The Meaning of Hahamongna

The original settlers of the region were sometimes called the Hahamongna Indians. The word means "Flowing Waters, Fruitful Valley" in the native Tongva language.

Hahamongna News


Major revisions not incorporated





Gene Maddaus, Staff Writer


Pasadena Star News


Group: Not much wilderness left

PASADENA -- The city's master plans for preservation of its vast streambed have been 15 years in the making.

And they'll take longer still.

The City Council was set to vote on recommended plans for the Lower and Central Arroyo Seco on Monday night when it was discovered that portions of the plans did not incorporate major revisions.

The council delayed the vote at least a couple of weeks.

"I was all ready to have a party,' said Tim Brick, managing director of the Arroyo Seco Foundation.

The plans are part of a massive effort to set a course for the future of the 1,000 acre gulch that forms the backbone of Pasadena.

As proposed Monday night, the plan for the Lower and Central Arroyo attempts to balance preservation with recreation. City staffers removed some 36 proposals for new picnic areas, parking lots, bike paths and rest areas, opting instead for wilderness preservation.

But the city stopped short of adopting a plan to remove large chunks of the concrete flood- control channel installed in the 1930s. City Manager Cynthia Kurtz called "streambed restoration' a goal, "if it's feasible.'

The Arroyo Seco is divided into three parts. The Lower Arroyo runs south of the Ventura (134) Freeway to the South Pasadena border. The Central Arroyo is 550 acres that includes the Rose Bowl and Brookside Golf Course.

The Arroyo Seco Master Plan provides a road map for scores of projects throughout the park. The City Council has deferred consideration of the most controversial portion of the plan, the third section, Hahamongna Watershed Park. It was unclear Monday night when that portion might come up for approval.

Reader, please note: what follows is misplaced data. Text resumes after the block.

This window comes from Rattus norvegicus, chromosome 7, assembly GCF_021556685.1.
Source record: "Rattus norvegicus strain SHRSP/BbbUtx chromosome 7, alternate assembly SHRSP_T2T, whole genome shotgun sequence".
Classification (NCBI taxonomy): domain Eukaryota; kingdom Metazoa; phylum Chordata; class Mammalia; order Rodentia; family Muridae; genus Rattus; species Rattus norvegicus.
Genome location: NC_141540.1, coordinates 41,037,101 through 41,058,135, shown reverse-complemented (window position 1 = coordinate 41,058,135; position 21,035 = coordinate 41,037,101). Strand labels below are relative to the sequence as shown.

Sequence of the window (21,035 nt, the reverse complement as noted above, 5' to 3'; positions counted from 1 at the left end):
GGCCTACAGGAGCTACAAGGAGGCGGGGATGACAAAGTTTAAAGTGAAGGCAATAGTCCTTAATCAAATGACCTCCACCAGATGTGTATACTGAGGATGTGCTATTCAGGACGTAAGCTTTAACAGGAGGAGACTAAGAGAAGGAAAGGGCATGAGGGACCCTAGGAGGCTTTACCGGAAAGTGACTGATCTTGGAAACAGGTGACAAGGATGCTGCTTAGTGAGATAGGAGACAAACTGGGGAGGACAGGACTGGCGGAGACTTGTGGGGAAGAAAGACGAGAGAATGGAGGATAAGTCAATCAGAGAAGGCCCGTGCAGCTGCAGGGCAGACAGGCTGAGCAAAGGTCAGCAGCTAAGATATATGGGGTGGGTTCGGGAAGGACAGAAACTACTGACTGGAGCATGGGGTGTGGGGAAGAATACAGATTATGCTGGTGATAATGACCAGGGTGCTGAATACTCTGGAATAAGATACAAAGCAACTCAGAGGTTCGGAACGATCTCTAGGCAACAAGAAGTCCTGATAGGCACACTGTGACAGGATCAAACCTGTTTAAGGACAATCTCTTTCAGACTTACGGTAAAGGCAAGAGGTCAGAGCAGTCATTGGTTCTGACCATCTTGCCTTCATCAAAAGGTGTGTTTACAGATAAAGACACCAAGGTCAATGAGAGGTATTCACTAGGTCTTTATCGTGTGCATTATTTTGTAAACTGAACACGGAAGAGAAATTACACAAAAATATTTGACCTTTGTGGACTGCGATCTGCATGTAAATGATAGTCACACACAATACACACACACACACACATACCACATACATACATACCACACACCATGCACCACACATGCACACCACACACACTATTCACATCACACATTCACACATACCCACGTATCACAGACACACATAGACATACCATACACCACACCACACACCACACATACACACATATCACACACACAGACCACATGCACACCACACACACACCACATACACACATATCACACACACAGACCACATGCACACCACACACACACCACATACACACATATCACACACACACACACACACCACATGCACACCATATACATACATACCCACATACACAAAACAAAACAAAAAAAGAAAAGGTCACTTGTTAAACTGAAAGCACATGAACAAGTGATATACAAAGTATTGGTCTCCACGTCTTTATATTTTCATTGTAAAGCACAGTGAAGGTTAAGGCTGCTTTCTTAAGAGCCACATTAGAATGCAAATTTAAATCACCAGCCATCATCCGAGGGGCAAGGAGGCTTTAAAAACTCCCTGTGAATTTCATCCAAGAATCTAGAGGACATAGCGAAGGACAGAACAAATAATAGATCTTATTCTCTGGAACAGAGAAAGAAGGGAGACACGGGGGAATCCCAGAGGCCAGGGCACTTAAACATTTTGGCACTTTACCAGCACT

Preservationists have argued against building new sports fields in the Hahamongna area, which lies north of the Devil's Gate Dam.

"That's not the appropriate area,' for soccer fields said Leeona Klippstein, executive director of the Spirit of the Sage Council, a Pasadena environmental group. "The majority of the people want it to be left natural.'

The Spirit of the Sage filed a lawsuit May 14 to block the implementation of the master plans for all three sections of the Arroyo.

The group argues that the city's master environmental impact report, approved in mid-March, failed to analyze sufficiently each project on its own merits.

"It's too aggressive,' said Craig Sherman, attorney for the group.

In addition to providing for new sports fields, the Hahamongna plan includes development of new parking lots and spreading basins for the city's water utility.

"In reality, what they call restoration is a huge water project,' Klippstein said.

The Spirit of the Sage also opposes new plans in the Central Arroyo, but members concede that with the Rose Bowl and a golf course, there isn't much wilderness left in the Central Arroyo to protect.

-- Gene Maddaus can be reached at (626) 578-6300, Ext. 4444, or by e-mail at